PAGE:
One thing about craft beer is that if you have the time, the resources, and space, you can start your own project in your home. Brewing is a cherished art that has been in existence for years now and continues to be refined and improved.
Starting out on your own can be a bit challenging in the beginning. For starters, you will need to have some background knowledge of how brewing works. You will also need fresh ingredients like wheat and barley, and finally, you will need the most crucial thing in all of this—the beer bottle.
Various companies across the globe manufacture beer bottles; Both homegrown factories as well as glass bottle manufacturers from as far as China finding the right one for your project is another matter. Before advancing, you will need to understand beer bottles extensively.
Types of Beer Bottles
Broadly speaking, there are three main types of beer bottles. The distinction is mainly based on the shape and the positioning of certain features. The three categories include the following.
Swing-Top Beer Bottles
These are reusable craft beer bottles that owe their name to the swing-top caps that hold the content of the bottle in place. Swing top bottles are no longer used as much despite their durability, ease of opening, and general aesthetics. They usually vary from 500ml to 1L.
Screw-Top Beer Bottles
These are beer bottles that use a screw cap for closure. They are the most common nowadays after brewing competitions changed the rules that made it mandatory for any entrant to submit beers that have screw tops instead of swing top closures. Once a screw top is opened, it cannot be refitted back properly.
Pint-Sized Beer Bottles
These are the tiny kinds of beer bottles that range from 300ml to 650ml; the actual size varies depending on the location you are based at. They are made small for people who love their beers in pint sizes, taken in moderation.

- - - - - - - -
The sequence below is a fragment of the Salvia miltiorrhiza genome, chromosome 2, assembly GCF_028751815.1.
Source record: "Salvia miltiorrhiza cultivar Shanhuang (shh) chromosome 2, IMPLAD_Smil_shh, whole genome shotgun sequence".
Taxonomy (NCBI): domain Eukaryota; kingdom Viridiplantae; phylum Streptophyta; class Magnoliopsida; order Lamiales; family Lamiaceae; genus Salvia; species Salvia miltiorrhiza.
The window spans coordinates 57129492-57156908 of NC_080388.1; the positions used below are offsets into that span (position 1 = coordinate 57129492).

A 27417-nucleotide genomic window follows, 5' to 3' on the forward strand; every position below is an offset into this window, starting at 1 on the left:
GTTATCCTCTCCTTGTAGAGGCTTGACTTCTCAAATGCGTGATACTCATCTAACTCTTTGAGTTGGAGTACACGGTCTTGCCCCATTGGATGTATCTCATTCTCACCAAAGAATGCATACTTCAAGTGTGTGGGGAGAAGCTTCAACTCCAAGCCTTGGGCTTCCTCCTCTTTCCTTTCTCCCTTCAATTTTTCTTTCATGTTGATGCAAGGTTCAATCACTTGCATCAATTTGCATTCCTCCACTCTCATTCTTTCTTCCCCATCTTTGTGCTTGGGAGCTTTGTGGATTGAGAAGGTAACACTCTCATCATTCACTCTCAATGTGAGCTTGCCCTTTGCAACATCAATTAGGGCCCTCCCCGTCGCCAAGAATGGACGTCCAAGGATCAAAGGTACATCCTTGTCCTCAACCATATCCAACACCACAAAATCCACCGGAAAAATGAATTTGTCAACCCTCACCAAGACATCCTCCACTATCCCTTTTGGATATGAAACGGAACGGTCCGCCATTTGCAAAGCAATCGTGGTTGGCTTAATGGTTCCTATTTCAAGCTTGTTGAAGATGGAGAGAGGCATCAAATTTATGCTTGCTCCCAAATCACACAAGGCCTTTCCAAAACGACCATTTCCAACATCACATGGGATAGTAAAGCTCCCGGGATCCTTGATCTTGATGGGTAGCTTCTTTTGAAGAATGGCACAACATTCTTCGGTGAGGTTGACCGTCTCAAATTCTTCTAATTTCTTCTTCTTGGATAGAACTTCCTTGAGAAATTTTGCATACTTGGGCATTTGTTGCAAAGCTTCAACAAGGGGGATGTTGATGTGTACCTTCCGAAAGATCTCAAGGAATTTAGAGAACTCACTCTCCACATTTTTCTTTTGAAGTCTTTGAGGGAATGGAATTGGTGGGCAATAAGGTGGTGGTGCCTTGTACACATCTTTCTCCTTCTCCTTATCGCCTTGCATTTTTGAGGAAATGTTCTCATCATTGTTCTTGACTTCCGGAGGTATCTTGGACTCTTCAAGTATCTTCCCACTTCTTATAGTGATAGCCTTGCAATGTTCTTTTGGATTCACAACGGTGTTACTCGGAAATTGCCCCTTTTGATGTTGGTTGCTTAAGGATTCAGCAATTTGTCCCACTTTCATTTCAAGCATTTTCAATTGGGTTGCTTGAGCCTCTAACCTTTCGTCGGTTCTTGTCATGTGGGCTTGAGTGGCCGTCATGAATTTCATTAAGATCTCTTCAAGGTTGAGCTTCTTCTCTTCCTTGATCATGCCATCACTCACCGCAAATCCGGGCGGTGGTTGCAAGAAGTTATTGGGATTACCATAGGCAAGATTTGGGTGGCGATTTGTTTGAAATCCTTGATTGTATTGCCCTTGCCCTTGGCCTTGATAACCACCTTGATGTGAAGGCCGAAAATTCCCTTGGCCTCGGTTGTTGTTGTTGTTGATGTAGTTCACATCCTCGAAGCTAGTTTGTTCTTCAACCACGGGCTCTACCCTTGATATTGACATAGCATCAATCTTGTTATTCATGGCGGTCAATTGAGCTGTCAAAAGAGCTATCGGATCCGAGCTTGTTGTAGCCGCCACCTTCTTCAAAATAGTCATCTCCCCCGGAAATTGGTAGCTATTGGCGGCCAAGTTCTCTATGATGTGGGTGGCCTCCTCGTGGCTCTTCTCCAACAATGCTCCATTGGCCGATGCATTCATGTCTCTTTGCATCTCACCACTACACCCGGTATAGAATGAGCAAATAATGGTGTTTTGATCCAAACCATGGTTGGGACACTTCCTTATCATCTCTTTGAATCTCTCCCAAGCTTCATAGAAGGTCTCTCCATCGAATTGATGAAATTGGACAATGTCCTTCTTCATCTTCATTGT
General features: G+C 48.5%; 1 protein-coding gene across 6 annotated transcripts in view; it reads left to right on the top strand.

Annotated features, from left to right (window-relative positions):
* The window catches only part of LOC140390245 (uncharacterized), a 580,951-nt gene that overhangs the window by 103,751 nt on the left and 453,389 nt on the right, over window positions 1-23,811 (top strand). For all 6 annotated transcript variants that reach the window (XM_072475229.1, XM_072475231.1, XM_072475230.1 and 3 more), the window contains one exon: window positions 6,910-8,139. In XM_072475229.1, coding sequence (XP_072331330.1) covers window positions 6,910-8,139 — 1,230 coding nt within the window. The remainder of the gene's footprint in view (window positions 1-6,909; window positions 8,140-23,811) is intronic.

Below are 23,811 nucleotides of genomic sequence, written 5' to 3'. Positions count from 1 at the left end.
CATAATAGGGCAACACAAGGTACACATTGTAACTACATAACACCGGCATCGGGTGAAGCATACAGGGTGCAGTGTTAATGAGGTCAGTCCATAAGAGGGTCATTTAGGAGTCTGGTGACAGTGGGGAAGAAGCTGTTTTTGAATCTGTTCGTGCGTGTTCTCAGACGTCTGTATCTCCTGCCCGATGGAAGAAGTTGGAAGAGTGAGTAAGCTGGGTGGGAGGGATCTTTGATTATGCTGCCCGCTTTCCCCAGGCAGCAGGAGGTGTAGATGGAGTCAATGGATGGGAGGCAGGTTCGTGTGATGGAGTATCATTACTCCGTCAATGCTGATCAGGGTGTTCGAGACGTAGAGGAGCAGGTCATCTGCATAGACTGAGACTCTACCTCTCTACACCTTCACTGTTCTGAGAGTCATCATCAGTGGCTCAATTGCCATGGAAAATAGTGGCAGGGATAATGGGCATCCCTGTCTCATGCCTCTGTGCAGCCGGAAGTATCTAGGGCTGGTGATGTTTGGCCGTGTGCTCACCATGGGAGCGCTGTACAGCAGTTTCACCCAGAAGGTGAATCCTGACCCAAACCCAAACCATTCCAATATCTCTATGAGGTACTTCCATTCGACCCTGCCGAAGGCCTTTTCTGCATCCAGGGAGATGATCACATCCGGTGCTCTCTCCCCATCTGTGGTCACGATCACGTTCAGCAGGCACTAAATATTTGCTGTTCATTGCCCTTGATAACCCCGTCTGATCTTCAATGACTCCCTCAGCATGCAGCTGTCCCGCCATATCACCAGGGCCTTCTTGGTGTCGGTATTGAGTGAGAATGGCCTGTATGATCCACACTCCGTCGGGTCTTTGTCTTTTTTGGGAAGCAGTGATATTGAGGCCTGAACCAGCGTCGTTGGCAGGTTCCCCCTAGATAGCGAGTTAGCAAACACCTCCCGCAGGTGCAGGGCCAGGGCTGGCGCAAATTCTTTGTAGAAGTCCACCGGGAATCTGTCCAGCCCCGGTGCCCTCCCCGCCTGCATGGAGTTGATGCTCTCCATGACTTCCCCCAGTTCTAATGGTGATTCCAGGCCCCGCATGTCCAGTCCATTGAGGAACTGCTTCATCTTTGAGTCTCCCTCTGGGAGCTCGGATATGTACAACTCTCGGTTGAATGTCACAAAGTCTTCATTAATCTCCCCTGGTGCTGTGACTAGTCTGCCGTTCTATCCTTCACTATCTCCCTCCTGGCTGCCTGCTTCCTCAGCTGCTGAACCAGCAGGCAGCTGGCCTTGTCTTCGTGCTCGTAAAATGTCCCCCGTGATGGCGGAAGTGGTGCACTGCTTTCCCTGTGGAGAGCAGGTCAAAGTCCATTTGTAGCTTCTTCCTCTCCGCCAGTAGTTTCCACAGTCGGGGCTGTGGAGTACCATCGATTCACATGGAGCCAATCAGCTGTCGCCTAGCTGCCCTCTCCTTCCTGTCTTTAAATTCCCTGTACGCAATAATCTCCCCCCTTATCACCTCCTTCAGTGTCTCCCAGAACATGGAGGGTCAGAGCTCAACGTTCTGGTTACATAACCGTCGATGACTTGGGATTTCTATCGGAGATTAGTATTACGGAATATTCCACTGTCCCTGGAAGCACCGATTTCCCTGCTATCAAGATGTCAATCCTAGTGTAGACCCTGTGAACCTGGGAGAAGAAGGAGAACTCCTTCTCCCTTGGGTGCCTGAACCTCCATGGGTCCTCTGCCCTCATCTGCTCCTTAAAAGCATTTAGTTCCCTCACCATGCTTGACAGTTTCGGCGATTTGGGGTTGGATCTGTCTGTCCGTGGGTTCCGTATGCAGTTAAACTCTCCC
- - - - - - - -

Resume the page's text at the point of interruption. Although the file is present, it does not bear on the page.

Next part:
What to Consider When Choosing a Craft Beer Bottle
When setting up your own brewery, the bottles you go for have to be unique in a way that communicates your brand and style. Before settling down on a craft beer bottle, here are some of the things you have to keep in mind.
The shape of the beer bottle is everything. It is the first thing people see even before the branding. A shape that leaves a lasting impression will bring you repeat clients. How a person feels when they clasp their hands around a beer bottle determines their attachment to the product.
Beer bottles come in 4 distinct shapes that include the following:
The most common shape that is the standard of beer packaging around the world. It is loved by many because of its efficient use of space and materials. The labeling process is also much easier when dealing with cylindrical shapes.
The longneck bottle is another familiar beer bottle shape that is more widely used in North America than in any other part of the world. Many large breweries use the longneck because of its iconic shape that is hard to forget as well as the round shoulders and a steep panel that makes the ideal position for a label to be displayed.
One of the oldest beer bottle shapes that owes its origin to Belgium, home to some of the oldest and the most famous breweries on the planet. The Belgium-shape bottle has a double bumped shoulder that bars yeast from transferring into the glass during pouring. It is the perfect bottle for wheat-based beers.
Stubby and Steinie
Stubby and Steinie beer bottles are compact, short, and wide. They were introduced during the prohibition area, where the need for a smaller bottle that was easy to hide was necessary. Despite their diminutive appearance, the bottles have a very wide diameter, which allows them to hold a lot of beer.
The-12 ounce bottle has been the standard size for beer bottles since 1945, and many manufacturers and breweries have stuck to that size ever since. There have been some slight variations over the years, like the European 16-ounce bottle that is also widely used in Africa and Asia.